The Ebola virus, which has killed more than 670 people in West Africa, is a “threat” to the UK, Foreign Secretary Philip Hammond has told the BBC.
So far no Britons have been affected and there are no cases in the UK, but the government is viewing the outbreak very seriously, Mr Hammond said. He said he would chair an emergency Cobra meeting on the issue later.
It comes after Public Health England issued a national alert to UK doctors amid fears the virus could spread. Last week an infected Liberian man was found to have travelled through a major Nigerian airport.
Several West African airlines have now stopped flying to Liberia and Sierra Leone over concerns about the outbreak.
Mr Hammond told BBC News the government was “absolutely focused” on tackling the threat posed by the disease, including looking at “whether there are precautions we need to take – either in the UK or to protect our nationals in the area abroad”.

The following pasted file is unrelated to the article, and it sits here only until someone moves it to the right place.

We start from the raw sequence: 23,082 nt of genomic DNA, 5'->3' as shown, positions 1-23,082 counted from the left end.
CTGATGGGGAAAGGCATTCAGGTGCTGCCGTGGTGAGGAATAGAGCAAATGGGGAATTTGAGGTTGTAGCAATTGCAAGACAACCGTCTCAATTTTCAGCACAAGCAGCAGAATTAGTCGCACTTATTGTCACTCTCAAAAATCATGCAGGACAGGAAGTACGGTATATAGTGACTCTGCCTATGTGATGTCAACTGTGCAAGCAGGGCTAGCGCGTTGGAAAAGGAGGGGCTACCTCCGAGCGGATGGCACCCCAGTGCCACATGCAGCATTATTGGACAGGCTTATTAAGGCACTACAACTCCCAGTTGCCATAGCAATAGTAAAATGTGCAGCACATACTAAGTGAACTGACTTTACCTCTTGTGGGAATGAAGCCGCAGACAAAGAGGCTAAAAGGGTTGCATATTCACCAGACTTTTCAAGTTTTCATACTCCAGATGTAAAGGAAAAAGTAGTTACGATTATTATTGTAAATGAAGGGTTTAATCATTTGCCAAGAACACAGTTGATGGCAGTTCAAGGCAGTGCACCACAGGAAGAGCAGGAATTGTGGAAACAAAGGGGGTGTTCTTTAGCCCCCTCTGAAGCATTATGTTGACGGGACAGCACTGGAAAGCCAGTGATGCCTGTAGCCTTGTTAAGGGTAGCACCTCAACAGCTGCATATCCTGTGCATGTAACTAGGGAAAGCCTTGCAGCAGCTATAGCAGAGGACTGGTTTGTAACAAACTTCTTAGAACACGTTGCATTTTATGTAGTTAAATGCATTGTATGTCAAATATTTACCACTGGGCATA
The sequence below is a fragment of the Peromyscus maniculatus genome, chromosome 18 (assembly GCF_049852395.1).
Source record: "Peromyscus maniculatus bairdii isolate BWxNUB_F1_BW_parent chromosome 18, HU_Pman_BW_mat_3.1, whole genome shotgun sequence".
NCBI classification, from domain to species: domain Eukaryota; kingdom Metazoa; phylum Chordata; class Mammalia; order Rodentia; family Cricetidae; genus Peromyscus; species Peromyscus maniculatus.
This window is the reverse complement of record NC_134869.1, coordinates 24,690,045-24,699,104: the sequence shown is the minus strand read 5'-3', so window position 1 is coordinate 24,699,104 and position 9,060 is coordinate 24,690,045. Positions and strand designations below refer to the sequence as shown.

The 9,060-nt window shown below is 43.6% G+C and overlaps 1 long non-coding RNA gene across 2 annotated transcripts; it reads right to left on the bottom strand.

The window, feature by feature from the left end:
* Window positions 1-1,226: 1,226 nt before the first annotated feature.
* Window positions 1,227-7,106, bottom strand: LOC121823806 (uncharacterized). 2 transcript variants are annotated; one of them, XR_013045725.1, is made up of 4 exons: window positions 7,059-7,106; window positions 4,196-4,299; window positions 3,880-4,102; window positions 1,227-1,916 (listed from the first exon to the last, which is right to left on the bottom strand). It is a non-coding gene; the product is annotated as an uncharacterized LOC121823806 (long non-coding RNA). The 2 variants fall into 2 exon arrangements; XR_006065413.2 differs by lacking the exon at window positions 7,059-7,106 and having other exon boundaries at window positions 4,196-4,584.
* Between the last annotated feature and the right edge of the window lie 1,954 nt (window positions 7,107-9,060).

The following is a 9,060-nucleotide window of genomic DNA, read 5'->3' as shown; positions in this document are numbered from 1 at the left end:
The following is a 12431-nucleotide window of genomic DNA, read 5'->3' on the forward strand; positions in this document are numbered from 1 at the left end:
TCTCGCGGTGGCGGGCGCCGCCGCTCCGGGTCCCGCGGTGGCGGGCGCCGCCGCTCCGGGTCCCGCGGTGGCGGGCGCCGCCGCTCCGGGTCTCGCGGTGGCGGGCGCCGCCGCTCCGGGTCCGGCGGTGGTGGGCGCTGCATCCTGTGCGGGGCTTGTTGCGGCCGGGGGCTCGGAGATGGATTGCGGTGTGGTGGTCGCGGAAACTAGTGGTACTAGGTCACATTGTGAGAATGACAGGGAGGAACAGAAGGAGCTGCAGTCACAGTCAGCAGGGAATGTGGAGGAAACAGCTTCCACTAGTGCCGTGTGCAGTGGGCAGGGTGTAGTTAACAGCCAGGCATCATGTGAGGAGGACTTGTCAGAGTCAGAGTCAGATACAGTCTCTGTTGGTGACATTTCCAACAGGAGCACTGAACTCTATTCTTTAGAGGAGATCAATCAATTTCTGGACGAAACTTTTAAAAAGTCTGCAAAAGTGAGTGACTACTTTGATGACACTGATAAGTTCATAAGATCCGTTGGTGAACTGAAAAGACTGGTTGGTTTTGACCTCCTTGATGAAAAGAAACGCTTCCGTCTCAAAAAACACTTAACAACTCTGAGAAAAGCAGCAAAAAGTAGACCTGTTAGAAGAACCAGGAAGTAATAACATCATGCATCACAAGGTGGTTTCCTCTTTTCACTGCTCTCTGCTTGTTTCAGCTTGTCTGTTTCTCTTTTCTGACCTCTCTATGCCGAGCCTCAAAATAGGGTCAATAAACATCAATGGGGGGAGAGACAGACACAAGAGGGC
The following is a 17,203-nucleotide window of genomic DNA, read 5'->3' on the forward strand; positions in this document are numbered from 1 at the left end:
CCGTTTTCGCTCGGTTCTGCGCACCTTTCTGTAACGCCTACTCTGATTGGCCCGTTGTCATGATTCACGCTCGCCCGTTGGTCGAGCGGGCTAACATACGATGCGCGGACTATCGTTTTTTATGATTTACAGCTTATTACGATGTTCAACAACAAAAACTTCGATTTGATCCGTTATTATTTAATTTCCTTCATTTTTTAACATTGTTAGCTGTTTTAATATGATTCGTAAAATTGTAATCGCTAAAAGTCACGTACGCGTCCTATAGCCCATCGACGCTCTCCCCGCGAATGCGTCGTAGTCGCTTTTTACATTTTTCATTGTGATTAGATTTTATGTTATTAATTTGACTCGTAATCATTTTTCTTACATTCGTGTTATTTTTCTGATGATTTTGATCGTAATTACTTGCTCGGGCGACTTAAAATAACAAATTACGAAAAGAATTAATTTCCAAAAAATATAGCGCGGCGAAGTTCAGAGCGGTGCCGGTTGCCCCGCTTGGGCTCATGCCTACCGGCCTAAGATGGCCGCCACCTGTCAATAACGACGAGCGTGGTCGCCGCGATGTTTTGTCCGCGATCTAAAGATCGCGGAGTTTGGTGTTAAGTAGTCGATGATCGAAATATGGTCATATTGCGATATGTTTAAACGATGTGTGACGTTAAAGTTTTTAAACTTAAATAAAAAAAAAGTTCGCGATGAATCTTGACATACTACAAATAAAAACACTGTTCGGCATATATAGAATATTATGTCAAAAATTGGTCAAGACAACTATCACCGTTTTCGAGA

He went on: “At the moment we don’t think any British nationals [abroad] are affected and we are fairly confident there are no cases in the UK.
“But it is a threat, it is something we need to respond to and we will be doing so through the Cobra mechanism.”
Earlier, the government’s chief scientist Sir Mark Walport told the Daily Telegraph Ebola was a threat because of how “interconnected” the world was now. Sir Mark said: “The most dangerous infections of humans have always been those which have emerged from other species. They are a potential major threat to us.
“Emerging infectious disease is a global grand challenge. We were lucky with Sars. But we have to do the best horizon scanning.
“We have to think about risk and managing risk appropriately.”
Ebola kills up to 90% of those infected, but patients have a better chance of survival if they receive early treatment.
The outbreak – the world’s deadliest to date – was first reported in Guinea in February. It then spread to Liberia and Sierra Leone.